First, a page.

The Yarn 

I rarely make heavier weight yarns. I enjoy working with sport and dk weight yarns the best, and frankly I enjoy size five to seven needles the best. They’re the perfect size in my hands. But occasionally I’ll do a bulky or heavy aran weight yarn. That’s exactly what I made one afternoon. 

I had texel wool laying around in my studio. It’s a short staple, maybe two inches, and it was heavy on the vm. I ran it through the picker, and then carded it up on my hand carders. I spun it slubby and squishy and then did a traditional three ply. 

I also dyed it, and didn’t like the color. So, back into the dye pot with rit navy blue and a few tightly tied places to preserve the pink it went. It’s not exactly like I wanted, but it’s a wearable color on me now.

This was another fleece most people would trash, and now I have a comfortable bed jacket! A little work goes a long way with a lower grade fleece.

The Pattern 

The pattern is actually the exciting part of this project for me. I’ve never knitted a sweater or garment other than shawls, hats, scarves, socks, and gloves. There’s something about fit, sleeves, collars, etc that intimidates me. Nevermind I can knit up Estonian lace like nobody’s business, a collar makes me think twice. When I saw this pattern I thought, “this is exactly what I need”. 

The pattern is incredibly simple. It’s all worked in ribbing, and the sizing is extremely flexible. It starts out flat to create the yolk and arm holes and then joins up into knitting ribbing in the round. All together it took maybe four hours.

I did run into one snag that’s completely on me. I did my typical backwards loop cast on. When it came to picking up stitches and keeping the ribbing lined up I ended up with a line on the inside.  I think if I had gone with a long tail cast on it would have worked out better. Oh well, next time. There will definitely be a next time. I’ll also make my vest longer next time. I didn’t have enough yarn to get a long line like I typically wear. But those are my issues, and part of the learning curve. 

Lessons 

As knitters we sometimes get into ruts. Oh, look, another shawl, just like the five others not being worn. Sometimes we just need to do something different, get out of the comfort zone, and be daring. Okay, we just need a new pattern that’s not too difficult. For me, this was that pattern. 

This experience has also given me a jumping off point to explore other sweater and vest patterns.  I’m seriously considering a traditional pull over sweater as a February 2018 project. 

Chunky yarn can be fun. There was something intensely gratifying about seeing so much progress in so little time. I was watching McLeod’s Daughters while knitting this, so I was knitting casually. I’ll definitely be looking to balance out my projects portfolio with these sorts of patterns in 2018.

Have a marvelous week!

In all you do, craft no harm 

Moriah 

P.S. I’m in no way associated with Jennifer Miller. I just REALLY enjoyed knitting this pattern!

Sunday’s Sassy Stitch and Spin: Deep Freeze

Winter has finally arrived to our little cove and driven me inside for the yearly hibernation. We aren’t expecting a day over forty degrees until March or night above freezing until April. I don’t know how our northernmost neighbors cope, but around her we snuggle in and wait.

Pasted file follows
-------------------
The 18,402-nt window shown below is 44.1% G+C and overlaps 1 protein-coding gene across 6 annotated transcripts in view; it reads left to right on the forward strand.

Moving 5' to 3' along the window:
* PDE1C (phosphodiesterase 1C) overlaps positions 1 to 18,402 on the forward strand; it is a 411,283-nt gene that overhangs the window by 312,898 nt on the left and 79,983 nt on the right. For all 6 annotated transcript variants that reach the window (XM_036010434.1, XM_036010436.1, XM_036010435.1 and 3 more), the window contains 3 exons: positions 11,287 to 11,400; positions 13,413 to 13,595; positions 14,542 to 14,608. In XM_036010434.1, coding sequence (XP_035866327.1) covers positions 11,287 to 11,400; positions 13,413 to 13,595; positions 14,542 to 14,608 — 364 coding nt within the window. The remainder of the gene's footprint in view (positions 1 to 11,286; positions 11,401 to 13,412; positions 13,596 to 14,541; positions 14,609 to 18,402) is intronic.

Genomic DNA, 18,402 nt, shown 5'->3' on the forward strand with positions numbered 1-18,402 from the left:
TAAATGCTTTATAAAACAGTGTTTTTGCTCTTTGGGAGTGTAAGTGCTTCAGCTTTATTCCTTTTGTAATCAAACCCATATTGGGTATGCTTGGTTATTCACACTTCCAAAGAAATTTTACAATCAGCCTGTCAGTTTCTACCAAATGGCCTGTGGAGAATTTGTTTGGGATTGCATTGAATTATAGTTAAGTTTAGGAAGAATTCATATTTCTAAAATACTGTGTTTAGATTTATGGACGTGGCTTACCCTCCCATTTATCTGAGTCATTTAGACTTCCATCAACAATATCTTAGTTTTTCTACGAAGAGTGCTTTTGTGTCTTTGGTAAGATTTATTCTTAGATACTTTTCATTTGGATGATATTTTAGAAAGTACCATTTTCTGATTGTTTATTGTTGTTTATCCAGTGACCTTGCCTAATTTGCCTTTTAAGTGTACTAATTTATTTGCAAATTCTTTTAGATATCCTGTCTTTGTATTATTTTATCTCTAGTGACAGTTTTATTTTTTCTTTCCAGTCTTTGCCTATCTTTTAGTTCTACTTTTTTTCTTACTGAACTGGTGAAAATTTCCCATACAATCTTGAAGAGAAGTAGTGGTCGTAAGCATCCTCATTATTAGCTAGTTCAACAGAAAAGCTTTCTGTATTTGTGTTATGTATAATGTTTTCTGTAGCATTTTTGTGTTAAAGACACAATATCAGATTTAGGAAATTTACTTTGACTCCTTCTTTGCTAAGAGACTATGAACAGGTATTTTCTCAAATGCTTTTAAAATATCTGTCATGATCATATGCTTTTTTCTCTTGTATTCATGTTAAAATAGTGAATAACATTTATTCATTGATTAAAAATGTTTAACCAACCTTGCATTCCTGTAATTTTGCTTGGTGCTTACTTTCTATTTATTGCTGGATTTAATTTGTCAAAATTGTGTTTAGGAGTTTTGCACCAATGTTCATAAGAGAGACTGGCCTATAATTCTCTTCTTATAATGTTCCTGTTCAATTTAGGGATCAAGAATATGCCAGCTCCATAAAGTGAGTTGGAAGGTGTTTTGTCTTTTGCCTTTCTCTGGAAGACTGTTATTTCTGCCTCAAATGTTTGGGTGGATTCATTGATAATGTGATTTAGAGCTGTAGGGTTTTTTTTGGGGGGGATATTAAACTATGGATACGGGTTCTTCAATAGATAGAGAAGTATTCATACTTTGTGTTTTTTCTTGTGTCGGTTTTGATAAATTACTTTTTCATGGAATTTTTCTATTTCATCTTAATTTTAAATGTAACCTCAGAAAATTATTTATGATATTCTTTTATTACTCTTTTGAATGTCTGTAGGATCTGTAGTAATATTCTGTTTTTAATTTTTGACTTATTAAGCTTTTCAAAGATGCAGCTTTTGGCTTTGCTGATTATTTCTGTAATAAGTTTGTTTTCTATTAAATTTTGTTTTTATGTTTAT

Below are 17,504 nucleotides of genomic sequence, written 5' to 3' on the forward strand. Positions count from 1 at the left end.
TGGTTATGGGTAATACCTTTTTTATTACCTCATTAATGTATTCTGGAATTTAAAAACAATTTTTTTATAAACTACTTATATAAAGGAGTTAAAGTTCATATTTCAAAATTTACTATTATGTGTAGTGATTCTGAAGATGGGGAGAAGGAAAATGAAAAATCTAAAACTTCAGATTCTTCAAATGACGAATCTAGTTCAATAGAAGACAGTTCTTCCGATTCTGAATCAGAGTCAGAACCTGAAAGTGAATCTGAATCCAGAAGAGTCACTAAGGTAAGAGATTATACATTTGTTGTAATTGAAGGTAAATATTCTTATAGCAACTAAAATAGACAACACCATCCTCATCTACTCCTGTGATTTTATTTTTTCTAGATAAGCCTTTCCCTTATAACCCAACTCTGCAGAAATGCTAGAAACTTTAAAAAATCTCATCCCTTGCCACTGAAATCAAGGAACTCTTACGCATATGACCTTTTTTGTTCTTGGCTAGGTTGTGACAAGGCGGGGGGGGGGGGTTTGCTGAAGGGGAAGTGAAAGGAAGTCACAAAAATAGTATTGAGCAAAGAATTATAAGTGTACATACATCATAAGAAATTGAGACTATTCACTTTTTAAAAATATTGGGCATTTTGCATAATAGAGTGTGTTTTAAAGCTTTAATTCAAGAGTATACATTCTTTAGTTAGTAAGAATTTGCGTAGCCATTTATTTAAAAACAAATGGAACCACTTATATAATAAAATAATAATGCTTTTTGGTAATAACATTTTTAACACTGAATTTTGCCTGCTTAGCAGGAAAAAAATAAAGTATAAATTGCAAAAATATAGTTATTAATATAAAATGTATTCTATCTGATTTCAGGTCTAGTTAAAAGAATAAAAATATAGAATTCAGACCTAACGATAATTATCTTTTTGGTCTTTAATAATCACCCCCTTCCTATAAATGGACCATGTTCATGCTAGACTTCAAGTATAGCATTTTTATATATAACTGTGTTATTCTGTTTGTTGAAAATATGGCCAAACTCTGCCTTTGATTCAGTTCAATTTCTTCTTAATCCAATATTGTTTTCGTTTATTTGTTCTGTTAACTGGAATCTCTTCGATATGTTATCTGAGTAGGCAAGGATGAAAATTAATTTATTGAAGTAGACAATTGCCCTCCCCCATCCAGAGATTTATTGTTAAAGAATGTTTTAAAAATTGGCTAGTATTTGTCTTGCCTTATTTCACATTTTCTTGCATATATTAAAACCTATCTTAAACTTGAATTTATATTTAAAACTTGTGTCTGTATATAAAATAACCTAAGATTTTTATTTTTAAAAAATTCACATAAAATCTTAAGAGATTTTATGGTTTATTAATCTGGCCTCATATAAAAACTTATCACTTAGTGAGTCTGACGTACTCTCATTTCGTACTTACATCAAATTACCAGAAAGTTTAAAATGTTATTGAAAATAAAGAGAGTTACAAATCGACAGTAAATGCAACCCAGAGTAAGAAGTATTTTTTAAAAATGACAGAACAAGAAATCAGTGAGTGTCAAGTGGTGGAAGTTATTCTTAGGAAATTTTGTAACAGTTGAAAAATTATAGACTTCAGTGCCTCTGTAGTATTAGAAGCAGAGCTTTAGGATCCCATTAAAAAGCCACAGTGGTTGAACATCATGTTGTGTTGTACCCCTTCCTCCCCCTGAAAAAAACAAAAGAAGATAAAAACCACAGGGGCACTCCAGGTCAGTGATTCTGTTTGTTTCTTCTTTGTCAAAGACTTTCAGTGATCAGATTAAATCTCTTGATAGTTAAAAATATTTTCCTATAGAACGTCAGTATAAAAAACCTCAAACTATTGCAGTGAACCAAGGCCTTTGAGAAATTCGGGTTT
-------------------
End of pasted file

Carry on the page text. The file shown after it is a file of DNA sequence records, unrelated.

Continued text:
Oh, I’ll still be out to see my sheep, love on hens, and train my riding steer, do chores and what not, but the days spinning on the porch or knitting under the pear tree over over until late spring. I’m so looking forward to getting some serious knitting accomplished and starting the winter spinning campaign before next year’s shearing in May. So without further Adu here’s this week’s Saturday’s Sassy Stitch and Spin!

ON THE WHEEL 

This week’s spinning Project is to finish up the Jacob ewe fleece from last week. There’s less than a pound to go. This particular ewe belongs to my neighbor at Spring Rock. She had a skin issue, and I snagged a free fleece on shearing day. I did have to heavily skirt this fleece, but I am pleased with the over all results. The fleece was divided into two portions: dark and light. The sheep is freckled, which means there are black specks throughout the cream wool. This creates a lovely heathered oatmeal yarn. I was thinking about using all of this fleece as warp, but I think part of the yarn will end up in my new socks!

I decided to card this particular fleece on my curves hand carders. The fleece is short, and even after sending it through my Little Dynamo picker it was a bit “farmish”. I found carding sorted out the majority of residual rubbish. The singles are a traditional long draw, and the final yarn is a fingerling Navajo three ply.

The black wool from this sheep is brown headed into lilac. It’s not a true lilac, yet. I think the color is lovely, and I’ll continue with the same spinning style and weight for the entire fleece.

My next spinning Project for this week is to finish up this gorgeous lilac Jacob fleece from Jackie. Jackie, a ewe, died several years ago and I’ve been putting off spinning her fleece. The white section of wool is already sitting by the loom waiting for me to finish up the warp. But the lilac, well, that’s going into something special: my current shawl project. It’s surprisingly soft, but then again she was still fairly young. I’ll be using her wool in my current knitting project.

ON THE NEEDLES

It’s been a while since I took on a lace shawl. I found the Sacre Coeur shawl pattern on Ralvery and knew it was perfect for my next shawl project.